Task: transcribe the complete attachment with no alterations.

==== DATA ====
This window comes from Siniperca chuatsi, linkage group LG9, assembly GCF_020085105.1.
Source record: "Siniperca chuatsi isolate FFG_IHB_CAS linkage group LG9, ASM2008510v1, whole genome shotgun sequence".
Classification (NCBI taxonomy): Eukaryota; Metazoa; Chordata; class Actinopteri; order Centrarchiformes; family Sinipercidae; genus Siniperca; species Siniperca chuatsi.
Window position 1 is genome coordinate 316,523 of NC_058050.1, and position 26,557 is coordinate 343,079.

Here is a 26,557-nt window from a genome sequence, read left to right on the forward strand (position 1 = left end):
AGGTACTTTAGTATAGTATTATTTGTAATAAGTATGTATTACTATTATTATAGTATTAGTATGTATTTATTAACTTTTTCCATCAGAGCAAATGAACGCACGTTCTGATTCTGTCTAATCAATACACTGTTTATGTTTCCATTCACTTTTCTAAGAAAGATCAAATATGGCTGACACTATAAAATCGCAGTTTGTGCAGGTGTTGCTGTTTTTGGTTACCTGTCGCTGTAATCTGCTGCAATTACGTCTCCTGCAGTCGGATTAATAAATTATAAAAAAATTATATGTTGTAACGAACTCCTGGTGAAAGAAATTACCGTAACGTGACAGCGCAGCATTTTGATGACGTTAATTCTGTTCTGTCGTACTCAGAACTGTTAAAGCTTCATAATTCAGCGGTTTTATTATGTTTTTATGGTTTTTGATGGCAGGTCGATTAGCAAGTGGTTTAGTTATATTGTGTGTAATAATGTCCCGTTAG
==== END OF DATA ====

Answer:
This window comes from Siniperca chuatsi, linkage group LG9, assembly GCF_020085105.1.
Source record: "Siniperca chuatsi isolate FFG_IHB_CAS linkage group LG9, ASM2008510v1, whole genome shotgun sequence".
Classification (NCBI taxonomy): Eukaryota; Metazoa; Chordata; class Actinopteri; order Centrarchiformes; family Sinipercidae; genus Siniperca; species Siniperca chuatsi.
Window position 1 is genome coordinate 316,523 of NC_058050.1, and position 26,557 is coordinate 343,079.

Here is a 26,557-nt window from a genome sequence, read left to right on the forward strand (position 1 = left end):
AGGTACTTTAGTATAGTATTATTTGTAATAAGTATGTATTACTATTATTATAGTATTAGTATGTATTTATTAACTTTTTCCATCAGAGCAAATGAACGCACGTTCTGATTCTGTCTAATCAATACACTGTTTATGTTTCCATTCACTTTTCTAAGAAAGATCAAATATGGCTGACACTATAAAATCGCAGTTTGTGCAGGTGTTGCTGTTTTTGGTTACCTGTCGCTGTAATCTGCTGCAATTACGTCTCCTGCAGTCGGATTAATAAATTATAAAAAAATTATATGTTGTAACGAACTCCTGGTGAAAGAAATTACCGTAACGTGACAGCGCAGCATTTTGATGACGTTAATTCTGTTCTGTCGTACTCAGAACTGTTAAAGCTTCATAATTCAGCGGTTTTATTATGTTTTTATGGTTTTTGATGGCAGGTCGATTAGCAAGTGGTTTAGTTATATTGTGTGTAATAATGTCCCGTTAG